WATCH: Tucker Makes Damning Claim About What New York Times Was Willing to Do to Endanger His Family

Fox News host Tucker Carlson on Monday accused The New York Times of planning to publicize the location of his home in an attempt to endanger his family.

The video: Carlson made the sensational claim about what he said was a forthcoming news article about him by The Times during the concluding segment of his show.

The "Tucker Carlson Tonight" host claimed the write-up would be an intentional act of ideologically motivated intimidation.

  • According to Carlson, "there is no conceivable justification for a story like that.
  • "So why is the New York Times doing a story on the location of my family's house?" he said. "Well, you know why. To hurt us. To injure my wife and kids so I will shut up and stop disagreeing with them. They believe in force; we've learned that."

Carlson, a father of four, noted that his home address in Washington, D.C., was made public in 2018, prompting a group activists affiliated with a local anti-fascist group to show up outside one night to protest. 

  • "A group of screaming antifa lunatics showed up while I was at work, they vandalized our home, they threatened my wife," he said.
  • According to Carlson, the activists returned the following week and continued to target the house over the next year by mailing death threats, leading his family to move out.
  • “But the New York Times followed us,” he said. “Their story about where we live is slated to run in the paper this week. Editors there know exactly what will happen to my family when it does run.”

Carlson identified freelance writer Murray Carpenter, freelance photographer Tristan Spinski and media editor Jim Windolf as journalists working on the story.

  • "What if we published the home address of every one of the soulless, robot editors at The New York Times, who assigned and managed this incitement of violence against my family?" he said. "We could do that. We know who they are."

The Times in a statement on Monday night denied Carlson's characterization of what it planned to report, though not that a story was in the works.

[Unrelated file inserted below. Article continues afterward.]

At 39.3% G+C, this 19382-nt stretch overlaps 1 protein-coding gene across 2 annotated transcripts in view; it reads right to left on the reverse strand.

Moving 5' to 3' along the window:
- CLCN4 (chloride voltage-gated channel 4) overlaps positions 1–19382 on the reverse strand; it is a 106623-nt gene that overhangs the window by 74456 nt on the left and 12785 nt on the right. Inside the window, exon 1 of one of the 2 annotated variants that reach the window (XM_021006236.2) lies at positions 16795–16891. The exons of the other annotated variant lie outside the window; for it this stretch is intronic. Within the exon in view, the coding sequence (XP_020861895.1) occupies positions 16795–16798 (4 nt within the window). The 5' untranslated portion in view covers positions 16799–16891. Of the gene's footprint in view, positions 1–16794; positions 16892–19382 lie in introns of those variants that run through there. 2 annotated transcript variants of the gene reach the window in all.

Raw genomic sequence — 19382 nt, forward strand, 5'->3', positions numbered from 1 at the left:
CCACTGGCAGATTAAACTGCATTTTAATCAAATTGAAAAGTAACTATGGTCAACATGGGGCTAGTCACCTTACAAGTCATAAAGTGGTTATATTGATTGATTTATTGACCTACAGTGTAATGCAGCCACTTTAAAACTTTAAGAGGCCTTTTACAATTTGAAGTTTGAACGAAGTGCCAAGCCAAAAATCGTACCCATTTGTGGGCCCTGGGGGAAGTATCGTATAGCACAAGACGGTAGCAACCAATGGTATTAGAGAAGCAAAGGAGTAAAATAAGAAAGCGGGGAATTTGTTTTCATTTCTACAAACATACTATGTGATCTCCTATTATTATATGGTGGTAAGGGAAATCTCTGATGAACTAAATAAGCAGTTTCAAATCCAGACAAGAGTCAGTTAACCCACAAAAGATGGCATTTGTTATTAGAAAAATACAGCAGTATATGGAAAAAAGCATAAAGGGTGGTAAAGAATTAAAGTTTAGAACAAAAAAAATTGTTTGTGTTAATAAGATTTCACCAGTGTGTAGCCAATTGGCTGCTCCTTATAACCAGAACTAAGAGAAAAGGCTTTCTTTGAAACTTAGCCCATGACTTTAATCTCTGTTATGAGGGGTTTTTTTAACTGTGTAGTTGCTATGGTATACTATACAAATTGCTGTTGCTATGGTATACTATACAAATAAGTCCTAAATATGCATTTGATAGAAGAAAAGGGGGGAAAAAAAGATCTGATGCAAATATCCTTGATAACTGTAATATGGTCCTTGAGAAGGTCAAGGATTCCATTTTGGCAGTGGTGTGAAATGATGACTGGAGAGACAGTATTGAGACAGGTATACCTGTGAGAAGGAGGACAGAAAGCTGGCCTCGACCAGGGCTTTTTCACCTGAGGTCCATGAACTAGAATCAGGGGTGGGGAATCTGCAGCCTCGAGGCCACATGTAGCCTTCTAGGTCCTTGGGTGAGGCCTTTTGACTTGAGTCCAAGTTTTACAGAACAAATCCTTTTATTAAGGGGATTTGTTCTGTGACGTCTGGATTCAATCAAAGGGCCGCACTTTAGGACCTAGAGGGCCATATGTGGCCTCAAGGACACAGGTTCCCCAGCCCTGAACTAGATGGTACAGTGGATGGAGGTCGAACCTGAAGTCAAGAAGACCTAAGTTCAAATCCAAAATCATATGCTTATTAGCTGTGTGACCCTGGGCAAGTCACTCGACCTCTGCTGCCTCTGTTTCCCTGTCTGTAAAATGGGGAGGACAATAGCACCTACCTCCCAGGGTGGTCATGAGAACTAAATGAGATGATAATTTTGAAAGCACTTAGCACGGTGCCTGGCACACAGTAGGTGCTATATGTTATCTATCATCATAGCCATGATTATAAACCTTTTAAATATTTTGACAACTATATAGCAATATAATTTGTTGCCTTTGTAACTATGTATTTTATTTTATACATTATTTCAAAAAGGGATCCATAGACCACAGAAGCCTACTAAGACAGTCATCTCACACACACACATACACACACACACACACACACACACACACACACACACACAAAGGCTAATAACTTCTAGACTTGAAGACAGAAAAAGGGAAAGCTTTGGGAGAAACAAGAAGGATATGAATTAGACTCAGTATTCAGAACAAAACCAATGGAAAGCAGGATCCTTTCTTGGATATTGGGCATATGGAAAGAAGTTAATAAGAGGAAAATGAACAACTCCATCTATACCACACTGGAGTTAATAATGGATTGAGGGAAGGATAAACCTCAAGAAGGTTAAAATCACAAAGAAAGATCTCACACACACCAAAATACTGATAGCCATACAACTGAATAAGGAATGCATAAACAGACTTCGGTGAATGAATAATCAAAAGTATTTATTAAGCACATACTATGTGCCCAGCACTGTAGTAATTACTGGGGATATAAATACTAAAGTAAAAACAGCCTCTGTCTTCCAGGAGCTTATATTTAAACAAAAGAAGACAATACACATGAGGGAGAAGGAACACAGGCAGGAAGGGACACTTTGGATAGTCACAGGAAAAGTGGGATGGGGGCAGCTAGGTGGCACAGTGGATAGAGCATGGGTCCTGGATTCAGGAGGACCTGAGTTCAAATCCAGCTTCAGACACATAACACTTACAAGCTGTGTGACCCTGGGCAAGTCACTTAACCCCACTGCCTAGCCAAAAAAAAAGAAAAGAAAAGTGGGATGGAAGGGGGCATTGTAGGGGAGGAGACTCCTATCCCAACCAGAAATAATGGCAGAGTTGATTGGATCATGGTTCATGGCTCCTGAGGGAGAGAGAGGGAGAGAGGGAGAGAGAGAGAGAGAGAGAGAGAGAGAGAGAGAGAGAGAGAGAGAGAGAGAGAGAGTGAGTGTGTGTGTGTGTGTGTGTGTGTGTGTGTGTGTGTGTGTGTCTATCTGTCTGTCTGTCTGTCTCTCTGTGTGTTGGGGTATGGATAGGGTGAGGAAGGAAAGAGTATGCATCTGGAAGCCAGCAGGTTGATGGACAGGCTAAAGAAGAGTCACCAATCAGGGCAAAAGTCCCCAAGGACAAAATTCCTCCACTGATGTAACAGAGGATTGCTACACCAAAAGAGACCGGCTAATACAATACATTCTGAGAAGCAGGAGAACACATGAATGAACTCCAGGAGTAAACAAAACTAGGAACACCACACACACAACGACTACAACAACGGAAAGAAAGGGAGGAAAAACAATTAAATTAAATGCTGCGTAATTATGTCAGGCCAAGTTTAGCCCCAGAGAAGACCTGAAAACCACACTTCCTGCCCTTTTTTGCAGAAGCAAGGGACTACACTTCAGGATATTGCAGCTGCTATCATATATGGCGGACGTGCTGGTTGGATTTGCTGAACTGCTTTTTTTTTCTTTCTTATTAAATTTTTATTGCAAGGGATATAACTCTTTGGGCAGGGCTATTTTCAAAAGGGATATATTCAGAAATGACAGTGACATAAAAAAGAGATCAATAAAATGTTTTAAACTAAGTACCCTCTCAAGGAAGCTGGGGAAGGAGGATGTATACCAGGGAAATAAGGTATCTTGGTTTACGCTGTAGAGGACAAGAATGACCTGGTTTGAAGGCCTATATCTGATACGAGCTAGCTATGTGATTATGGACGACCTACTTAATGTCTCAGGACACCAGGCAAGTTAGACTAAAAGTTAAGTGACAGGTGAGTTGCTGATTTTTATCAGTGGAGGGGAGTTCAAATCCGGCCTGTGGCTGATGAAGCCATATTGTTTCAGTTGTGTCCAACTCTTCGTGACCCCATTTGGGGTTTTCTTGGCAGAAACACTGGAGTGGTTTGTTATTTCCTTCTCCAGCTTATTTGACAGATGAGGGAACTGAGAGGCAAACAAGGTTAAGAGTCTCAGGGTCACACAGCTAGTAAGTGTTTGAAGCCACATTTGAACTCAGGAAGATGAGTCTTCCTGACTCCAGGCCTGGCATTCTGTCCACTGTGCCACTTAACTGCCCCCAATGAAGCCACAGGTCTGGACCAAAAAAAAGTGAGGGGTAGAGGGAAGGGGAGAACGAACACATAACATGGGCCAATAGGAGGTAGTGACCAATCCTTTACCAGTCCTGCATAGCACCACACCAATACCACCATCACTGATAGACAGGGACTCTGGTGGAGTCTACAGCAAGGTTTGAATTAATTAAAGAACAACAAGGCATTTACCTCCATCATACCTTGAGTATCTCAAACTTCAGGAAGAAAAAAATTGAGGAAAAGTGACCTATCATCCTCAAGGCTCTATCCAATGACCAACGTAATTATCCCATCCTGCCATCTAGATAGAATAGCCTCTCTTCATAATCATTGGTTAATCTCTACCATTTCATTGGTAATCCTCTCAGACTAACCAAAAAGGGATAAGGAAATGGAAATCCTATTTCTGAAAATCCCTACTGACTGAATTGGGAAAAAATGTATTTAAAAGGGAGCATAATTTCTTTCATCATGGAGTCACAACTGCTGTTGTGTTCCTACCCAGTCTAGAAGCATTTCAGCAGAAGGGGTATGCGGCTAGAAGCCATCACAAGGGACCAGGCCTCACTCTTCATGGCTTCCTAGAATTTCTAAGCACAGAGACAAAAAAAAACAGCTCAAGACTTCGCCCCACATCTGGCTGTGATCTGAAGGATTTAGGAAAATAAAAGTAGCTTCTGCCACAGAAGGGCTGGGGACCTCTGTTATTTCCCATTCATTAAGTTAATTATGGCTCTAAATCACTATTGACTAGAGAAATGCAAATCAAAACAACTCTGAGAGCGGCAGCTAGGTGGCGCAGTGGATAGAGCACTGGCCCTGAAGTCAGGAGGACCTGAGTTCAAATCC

The reaction: Many conservatives on social media reacted with fury to Carlson's accusations and rallied to his defense.

Rep. Rick Crawford, an Arkansas Republican, tweeted on Monday that the Times' alleged plans "should be condemned by any news entity who has any credibility left."

Acting Deputy Secretary of Homeland Security Ken Cuccinelli retweeted criticism that the Times was promoting violence against Carlson, adding “That is clearly their intent,” and Meghan McCain, co-host of ABC’s “The View,” condemned doxing as “the most violating thing in the entire world.”

Some of Carlson's supporters responded by posting what they said were Murray and Spinski's addresses.

A number of liberals, meanwhile, accused Carlson of manufacturing the controversy to distract from a lawsuit filed against Fox and several of its hosts earlier in the day.

  • The suit claims that former Fox News anchor Ed Henry raped Fox Business Network employee Jennifer Eckhart and that he, Carlson and other prominent commentators at the network verbally sexually harassed her and guest commentator Cathy Areu.

In a statement to the Washington Post, Fox said the lawsuit's allegations against its current anchors were "false, patently frivolous and utterly devoid of any merit."

  • "Ms. Areu and Jennifer Eckhart can pursue their claims against Ed Henry directly with him, as Fox News already took swift action as soon as it learned of Ms. Eckhart’s claims on June 25 and Mr. Henry is no longer employed by the network."
  • Carlson did not address the lawsuit on Monday's show; Henry denied the allegations against him through his lawyer.
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